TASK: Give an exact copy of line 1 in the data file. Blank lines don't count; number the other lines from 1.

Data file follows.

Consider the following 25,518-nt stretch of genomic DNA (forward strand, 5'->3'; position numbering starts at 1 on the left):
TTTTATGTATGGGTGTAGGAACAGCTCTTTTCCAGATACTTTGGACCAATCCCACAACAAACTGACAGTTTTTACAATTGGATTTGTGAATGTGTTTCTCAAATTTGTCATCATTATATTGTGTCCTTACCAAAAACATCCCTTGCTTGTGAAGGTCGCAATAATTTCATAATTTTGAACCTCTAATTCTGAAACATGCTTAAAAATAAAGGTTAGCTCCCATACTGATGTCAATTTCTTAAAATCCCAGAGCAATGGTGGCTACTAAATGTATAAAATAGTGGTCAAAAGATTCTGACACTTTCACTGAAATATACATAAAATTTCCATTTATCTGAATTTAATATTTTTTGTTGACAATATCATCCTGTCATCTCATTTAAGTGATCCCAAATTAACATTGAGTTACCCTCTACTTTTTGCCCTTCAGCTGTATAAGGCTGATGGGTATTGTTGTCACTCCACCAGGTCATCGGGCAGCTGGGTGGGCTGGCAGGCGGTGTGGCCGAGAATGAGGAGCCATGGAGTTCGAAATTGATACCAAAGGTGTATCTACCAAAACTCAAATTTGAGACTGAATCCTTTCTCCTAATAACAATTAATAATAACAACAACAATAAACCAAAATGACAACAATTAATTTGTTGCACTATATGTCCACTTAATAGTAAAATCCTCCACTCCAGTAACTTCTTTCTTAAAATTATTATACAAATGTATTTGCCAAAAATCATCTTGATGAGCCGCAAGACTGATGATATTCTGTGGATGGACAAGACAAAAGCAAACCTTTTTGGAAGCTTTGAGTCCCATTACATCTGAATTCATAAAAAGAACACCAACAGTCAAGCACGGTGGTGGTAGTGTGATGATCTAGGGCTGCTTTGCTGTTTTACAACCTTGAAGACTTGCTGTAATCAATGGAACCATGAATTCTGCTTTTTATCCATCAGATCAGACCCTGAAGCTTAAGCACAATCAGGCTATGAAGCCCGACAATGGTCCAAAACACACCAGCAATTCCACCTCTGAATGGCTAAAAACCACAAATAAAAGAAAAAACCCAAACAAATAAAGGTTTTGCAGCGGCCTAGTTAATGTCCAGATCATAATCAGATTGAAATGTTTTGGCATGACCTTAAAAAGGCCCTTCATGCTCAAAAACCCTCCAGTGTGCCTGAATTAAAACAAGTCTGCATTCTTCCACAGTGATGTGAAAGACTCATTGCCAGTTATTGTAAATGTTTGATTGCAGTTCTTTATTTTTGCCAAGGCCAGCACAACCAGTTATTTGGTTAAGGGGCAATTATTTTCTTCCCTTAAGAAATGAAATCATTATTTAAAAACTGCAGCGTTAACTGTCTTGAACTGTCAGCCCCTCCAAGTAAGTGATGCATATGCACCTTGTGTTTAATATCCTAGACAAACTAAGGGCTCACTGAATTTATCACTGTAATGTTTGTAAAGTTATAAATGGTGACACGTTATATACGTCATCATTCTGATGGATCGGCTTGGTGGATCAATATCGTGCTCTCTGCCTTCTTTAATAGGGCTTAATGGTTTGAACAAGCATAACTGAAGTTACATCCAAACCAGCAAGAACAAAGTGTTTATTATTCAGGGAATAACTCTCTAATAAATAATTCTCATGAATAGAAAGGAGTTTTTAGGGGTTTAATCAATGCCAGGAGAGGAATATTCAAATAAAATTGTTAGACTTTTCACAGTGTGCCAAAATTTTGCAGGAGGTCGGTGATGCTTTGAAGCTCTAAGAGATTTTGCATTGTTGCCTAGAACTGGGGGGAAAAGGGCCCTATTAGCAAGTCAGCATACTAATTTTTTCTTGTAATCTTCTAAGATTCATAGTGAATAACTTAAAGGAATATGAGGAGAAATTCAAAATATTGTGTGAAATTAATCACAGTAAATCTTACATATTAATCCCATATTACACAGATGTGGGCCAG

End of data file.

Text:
Consider the following 25,518-nt stretch of genomic DNA (forward strand, 5'->3'; position numbering starts at 1 on the left):